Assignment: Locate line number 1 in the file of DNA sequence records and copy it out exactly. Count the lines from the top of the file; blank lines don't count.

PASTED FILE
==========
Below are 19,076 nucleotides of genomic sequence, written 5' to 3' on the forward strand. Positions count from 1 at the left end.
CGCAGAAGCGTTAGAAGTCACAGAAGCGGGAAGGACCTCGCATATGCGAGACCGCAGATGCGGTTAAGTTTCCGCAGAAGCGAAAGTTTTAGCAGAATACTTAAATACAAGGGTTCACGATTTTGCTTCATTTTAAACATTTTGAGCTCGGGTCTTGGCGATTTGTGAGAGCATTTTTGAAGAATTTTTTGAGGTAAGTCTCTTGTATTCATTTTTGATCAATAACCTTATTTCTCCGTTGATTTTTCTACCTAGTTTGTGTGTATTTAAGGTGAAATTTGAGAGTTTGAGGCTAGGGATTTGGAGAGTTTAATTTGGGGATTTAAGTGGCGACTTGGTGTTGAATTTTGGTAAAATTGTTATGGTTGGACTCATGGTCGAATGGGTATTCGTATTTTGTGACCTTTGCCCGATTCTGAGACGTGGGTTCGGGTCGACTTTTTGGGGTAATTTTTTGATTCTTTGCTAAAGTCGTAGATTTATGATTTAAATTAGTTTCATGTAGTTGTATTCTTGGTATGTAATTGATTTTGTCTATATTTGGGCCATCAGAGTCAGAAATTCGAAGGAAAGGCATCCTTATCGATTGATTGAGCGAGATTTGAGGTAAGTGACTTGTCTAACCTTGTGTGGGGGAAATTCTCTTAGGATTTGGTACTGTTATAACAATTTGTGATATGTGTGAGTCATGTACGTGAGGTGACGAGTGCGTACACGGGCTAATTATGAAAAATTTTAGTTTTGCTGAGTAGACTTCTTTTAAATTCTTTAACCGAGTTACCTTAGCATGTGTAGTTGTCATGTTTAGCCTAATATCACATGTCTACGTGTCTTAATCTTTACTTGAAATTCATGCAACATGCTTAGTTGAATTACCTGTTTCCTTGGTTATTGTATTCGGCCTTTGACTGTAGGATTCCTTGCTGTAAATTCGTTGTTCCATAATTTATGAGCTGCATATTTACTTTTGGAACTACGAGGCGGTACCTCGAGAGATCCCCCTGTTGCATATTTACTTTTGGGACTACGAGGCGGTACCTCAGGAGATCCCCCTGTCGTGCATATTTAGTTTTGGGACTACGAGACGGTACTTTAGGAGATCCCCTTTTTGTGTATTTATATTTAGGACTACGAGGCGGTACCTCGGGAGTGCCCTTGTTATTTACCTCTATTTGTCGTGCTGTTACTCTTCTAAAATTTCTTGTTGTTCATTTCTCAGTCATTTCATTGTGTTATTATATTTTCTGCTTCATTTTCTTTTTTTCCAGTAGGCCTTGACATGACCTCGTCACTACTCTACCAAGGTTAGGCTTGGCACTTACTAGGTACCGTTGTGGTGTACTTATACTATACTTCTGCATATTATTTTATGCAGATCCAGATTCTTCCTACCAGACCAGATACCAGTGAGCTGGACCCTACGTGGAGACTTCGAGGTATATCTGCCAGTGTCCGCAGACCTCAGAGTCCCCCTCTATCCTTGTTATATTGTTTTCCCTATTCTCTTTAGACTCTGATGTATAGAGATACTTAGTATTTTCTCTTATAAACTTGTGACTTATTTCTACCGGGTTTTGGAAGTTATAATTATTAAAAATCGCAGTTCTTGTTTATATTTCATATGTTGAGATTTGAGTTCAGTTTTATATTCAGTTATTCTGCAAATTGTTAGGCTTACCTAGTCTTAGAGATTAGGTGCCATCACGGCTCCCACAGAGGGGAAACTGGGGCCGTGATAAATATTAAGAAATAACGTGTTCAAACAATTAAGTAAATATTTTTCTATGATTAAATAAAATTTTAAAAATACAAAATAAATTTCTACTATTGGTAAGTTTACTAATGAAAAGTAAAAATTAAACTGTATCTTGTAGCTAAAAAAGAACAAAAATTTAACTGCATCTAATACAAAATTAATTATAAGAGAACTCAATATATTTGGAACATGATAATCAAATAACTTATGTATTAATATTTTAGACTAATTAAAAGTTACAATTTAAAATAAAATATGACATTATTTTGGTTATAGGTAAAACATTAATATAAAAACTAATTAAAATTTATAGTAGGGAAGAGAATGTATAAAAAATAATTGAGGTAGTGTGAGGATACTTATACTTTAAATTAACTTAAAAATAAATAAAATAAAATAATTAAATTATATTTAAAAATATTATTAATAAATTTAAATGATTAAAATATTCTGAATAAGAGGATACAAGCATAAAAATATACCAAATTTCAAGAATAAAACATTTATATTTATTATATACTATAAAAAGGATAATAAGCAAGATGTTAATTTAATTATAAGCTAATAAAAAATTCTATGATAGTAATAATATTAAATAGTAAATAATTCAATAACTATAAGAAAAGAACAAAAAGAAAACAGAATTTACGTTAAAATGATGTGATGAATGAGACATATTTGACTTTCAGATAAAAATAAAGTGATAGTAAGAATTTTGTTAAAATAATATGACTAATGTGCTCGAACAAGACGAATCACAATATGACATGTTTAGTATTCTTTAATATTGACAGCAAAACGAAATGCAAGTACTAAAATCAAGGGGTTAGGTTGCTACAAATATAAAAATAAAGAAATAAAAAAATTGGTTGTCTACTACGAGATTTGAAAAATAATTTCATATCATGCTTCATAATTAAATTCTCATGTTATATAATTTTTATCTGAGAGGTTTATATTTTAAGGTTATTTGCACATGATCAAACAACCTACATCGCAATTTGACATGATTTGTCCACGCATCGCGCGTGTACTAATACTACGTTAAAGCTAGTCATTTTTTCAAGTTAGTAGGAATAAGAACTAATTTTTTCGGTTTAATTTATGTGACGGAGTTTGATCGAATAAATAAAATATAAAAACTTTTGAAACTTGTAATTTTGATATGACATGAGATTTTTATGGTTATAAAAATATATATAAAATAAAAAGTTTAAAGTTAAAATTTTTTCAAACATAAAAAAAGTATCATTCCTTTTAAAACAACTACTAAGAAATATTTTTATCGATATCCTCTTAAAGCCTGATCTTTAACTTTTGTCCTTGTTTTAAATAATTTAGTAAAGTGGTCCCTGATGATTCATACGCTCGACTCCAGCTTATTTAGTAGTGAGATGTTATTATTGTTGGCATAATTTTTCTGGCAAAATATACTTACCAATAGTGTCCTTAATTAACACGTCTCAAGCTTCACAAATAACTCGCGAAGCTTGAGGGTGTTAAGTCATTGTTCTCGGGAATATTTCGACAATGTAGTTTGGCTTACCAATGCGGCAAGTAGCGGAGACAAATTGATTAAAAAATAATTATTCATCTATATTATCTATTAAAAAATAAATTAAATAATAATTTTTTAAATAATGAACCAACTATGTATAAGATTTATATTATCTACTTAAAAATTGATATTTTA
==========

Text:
Below are 19,076 nucleotides of genomic sequence, written 5' to 3' on the forward strand. Positions count from 1 at the left end.